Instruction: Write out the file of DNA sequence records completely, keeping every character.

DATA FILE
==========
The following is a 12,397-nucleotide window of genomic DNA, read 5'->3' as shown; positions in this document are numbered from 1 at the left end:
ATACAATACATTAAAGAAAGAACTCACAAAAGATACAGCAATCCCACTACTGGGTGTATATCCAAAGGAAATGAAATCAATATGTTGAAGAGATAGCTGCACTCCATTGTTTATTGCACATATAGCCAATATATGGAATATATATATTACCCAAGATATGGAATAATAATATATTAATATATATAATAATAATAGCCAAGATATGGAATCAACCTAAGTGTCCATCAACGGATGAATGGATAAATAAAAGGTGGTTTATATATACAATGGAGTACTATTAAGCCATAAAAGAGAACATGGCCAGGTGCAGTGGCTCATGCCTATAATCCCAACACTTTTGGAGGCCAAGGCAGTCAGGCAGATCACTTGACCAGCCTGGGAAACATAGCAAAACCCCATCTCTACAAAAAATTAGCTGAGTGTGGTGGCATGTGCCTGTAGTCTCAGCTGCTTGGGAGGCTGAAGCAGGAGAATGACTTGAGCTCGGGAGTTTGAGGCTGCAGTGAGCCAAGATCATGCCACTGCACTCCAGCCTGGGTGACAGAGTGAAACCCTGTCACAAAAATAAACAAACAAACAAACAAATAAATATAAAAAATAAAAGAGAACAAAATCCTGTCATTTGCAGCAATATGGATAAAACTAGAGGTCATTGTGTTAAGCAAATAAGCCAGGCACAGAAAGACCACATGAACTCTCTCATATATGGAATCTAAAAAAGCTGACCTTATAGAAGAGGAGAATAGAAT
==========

The following is a 12,397-nucleotide window of genomic DNA, read 5'->3' as shown; positions in this document are numbered from 1 at the left end:
ATACAATACATTAAAGAAAGAACTCACAAAAGATACAGCAATCCCACTACTGGGTGTATATCCAAAGGAAATGAAATCAATATGTTGAAGAGATAGCTGCACTCCATTGTTTATTGCACATATAGCCAATATATGGAATATATATATTACCCAAGATATGGAATAATAATATATTAATATATATAATAATAATAGCCAAGATATGGAATCAACCTAAGTGTCCATCAACGGATGAATGGATAAATAAAAGGTGGTTTATATATACAATGGAGTACTATTAAGCCATAAAAGAGAACATGGCCAGGTGCAGTGGCTCATGCCTATAATCCCAACACTTTTGGAGGCCAAGGCAGTCAGGCAGATCACTTGACCAGCCTGGGAAACATAGCAAAACCCCATCTCTACAAAAAATTAGCTGAGTGTGGTGGCATGTGCCTGTAGTCTCAGCTGCTTGGGAGGCTGAAGCAGGAGAATGACTTGAGCTCGGGAGTTTGAGGCTGCAGTGAGCCAAGATCATGCCACTGCACTCCAGCCTGGGTGACAGAGTGAAACCCTGTCACAAAAATAAACAAACAAACAAACAAATAAATATAAAAAATAAAAGAGAACAAAATCCTGTCATTTGCAGCAATATGGATAAAACTAGAGGTCATTGTGTTAAGCAAATAAGCCAGGCACAGAAAGACCACATGAACTCTCTCATATATGGAATCTAAAAAAGCTGACCTTATAGAAGAGGAGAATAGAAT